Humans naturally look for order and tend to find it


unpleasant when elements look like they are placed by
chance or at random. The uniformity of a large field of
anthuriums in flower is aesthetically appealing (Fig. 2).
In nature, a plant species can become dominant under
certain environmental conditions that favor that species.
The stand of white albizzias in Kipapa gulch near Mililani
(Fig. 3), the swamp eucalyptus grove in Nuuanu valley,
and conifer forests in the U.S. Northwest (Fig. 4) are
examples of aesthetically appealing unity in nature.

Published by the College of Tropical Agriculture and Human Resources (CTAHR) and issued in furtherance of Cooperative Extension work, Acts of May 8 and June 30, 1914, in cooperation
with the U.S. Department of Agriculture. Andrew G. Hashimoto, Director/Dean, Cooperative Extension Service/CTAHR, University of Hawaii at Mnoa, Honolulu, Hawaii 96822.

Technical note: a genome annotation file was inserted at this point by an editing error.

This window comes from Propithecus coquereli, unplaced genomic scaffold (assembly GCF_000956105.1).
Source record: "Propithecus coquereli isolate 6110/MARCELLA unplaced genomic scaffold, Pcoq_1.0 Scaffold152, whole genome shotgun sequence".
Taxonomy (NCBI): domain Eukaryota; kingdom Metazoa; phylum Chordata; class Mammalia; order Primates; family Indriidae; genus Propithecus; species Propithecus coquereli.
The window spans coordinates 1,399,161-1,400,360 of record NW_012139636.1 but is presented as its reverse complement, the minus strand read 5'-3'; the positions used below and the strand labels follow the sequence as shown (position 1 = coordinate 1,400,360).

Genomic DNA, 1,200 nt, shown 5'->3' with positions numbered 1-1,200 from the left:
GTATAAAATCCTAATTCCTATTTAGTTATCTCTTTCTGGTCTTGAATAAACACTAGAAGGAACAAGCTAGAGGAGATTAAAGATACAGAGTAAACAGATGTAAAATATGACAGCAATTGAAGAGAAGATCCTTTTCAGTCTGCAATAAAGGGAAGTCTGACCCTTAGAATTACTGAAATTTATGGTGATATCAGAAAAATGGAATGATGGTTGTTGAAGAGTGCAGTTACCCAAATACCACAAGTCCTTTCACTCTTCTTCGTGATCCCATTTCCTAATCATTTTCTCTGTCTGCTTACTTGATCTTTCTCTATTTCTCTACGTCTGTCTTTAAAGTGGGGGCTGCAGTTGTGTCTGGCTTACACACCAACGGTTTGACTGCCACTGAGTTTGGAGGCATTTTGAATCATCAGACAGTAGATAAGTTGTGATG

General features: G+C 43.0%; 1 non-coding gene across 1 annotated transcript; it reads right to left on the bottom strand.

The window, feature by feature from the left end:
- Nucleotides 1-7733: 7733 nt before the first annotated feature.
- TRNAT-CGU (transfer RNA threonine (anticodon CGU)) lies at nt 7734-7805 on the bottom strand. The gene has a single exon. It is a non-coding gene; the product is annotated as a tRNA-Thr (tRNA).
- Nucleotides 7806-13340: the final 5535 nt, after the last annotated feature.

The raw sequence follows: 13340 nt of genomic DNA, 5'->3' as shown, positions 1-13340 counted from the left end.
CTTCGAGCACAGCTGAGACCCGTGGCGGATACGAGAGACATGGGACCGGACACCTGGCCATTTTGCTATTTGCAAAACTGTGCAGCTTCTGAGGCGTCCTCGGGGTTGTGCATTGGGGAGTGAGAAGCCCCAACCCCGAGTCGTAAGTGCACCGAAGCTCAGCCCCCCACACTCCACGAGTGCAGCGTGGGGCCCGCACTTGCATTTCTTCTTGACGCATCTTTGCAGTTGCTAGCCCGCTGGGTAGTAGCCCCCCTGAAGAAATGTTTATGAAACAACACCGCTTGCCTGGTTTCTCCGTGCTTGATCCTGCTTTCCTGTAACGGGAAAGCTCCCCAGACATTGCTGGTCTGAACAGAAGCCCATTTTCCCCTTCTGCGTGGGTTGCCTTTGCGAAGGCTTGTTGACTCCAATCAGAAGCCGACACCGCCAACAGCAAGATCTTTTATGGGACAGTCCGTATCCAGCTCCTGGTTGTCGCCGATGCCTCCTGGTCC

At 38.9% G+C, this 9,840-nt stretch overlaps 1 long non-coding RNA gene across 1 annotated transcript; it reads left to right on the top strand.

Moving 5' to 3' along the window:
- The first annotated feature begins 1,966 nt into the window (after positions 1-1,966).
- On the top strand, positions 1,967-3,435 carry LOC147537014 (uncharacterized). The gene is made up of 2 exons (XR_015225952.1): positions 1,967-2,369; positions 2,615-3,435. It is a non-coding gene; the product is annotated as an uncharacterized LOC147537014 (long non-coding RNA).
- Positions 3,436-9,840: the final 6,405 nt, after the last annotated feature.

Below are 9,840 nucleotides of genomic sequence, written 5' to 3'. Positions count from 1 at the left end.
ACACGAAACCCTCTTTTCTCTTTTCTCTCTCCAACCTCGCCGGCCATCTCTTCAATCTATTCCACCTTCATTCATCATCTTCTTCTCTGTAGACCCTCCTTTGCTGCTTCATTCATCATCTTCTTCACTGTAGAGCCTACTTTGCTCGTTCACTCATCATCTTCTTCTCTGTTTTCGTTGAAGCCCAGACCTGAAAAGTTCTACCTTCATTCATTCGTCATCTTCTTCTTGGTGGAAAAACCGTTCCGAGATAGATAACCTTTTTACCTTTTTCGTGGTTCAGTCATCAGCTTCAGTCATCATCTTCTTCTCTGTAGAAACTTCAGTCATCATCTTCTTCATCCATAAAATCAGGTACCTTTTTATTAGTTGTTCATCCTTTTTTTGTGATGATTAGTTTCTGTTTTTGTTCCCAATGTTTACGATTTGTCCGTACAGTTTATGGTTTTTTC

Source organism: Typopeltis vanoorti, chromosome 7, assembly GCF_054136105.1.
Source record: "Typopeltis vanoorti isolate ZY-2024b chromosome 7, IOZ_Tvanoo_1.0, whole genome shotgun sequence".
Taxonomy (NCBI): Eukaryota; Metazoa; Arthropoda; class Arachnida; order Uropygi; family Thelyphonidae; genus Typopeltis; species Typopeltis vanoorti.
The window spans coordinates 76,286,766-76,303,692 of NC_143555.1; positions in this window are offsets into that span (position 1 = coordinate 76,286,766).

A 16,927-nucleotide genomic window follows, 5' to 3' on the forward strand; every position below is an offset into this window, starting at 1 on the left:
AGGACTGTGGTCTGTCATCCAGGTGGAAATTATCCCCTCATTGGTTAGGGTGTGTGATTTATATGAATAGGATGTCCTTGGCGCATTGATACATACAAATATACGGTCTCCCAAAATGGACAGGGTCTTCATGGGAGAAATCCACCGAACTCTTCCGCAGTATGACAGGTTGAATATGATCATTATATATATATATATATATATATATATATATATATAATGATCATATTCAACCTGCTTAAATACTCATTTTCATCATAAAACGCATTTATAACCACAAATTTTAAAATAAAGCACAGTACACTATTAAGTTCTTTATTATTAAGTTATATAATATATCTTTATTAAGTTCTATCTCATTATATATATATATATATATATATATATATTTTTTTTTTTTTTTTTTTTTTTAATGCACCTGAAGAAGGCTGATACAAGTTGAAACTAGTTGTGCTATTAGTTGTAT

An equal opportunity/affirmative action institution providing programs and services to the people of Hawaii without regard to race, sex, age, religion, color, national origin, ancestry, disability,
marital status, arrest and court record, sexual orientation, or status as a covered veteran. CTAHR publications can be found on the Web site <http://www.ctahr.hawaii.edu/freepubs>.

UHCTAHR

General Elements and Principles of Landscape Design

Rhythm and repetition


The principle of rhythm and repetition tends to achieve
visual unity. Golf courses (Fig. 5) have a natural aes
thetic appeal because of the repetition of grassed areas.
Water features (Fig. 6), the ocean (Fig. 7), lakes (Fig.
8), and rivers (Fig. 9) achieve an effect because of the
repetition of water. Many people take pictures of sun
sets over the ocean (Fig. 10) because of the outstanding